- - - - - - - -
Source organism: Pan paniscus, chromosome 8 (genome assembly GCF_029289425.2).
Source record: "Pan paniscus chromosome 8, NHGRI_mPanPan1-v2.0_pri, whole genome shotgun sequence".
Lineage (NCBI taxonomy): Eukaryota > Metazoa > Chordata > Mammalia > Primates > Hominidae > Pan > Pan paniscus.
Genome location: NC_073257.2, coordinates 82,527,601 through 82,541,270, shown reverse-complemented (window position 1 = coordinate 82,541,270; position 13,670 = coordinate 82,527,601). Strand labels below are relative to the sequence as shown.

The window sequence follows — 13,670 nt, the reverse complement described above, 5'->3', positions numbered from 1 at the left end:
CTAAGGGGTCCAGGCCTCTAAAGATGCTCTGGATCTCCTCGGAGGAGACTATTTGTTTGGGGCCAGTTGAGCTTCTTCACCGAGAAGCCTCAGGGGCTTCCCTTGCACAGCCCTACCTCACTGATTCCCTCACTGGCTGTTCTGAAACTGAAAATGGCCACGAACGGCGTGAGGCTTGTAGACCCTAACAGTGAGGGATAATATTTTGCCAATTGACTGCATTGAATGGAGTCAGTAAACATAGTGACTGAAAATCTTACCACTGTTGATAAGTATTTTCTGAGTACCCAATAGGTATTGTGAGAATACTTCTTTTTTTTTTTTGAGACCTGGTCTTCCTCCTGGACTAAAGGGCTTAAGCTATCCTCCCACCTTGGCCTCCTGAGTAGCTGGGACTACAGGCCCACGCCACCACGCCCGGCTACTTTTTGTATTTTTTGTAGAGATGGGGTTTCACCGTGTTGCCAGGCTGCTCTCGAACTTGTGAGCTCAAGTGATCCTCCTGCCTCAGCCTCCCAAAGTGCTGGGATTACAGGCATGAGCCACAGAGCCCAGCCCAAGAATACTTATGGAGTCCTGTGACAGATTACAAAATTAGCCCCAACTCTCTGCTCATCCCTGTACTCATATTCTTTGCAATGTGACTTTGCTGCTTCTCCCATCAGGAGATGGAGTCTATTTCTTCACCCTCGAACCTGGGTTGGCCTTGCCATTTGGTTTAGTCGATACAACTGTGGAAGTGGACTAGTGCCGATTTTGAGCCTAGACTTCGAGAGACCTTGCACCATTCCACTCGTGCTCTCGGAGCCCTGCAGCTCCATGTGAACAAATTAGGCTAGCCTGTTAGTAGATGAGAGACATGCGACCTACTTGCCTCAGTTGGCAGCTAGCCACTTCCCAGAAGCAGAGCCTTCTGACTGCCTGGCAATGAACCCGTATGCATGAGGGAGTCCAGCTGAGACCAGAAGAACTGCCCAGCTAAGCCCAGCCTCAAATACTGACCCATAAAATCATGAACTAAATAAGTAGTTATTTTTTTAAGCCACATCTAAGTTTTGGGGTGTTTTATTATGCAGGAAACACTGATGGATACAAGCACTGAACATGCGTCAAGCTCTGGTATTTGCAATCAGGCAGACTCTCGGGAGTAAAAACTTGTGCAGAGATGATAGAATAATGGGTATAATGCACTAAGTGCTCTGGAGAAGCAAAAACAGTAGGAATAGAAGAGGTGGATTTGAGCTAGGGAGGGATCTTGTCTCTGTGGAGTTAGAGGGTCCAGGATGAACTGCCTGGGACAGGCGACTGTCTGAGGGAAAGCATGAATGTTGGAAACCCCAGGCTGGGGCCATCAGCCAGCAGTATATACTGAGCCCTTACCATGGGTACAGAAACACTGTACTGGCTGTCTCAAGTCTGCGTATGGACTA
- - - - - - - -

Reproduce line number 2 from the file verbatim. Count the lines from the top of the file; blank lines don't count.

Source record: "Pan paniscus chromosome 8, NHGRI_mPanPan1-v2.0_pri, whole genome shotgun sequence".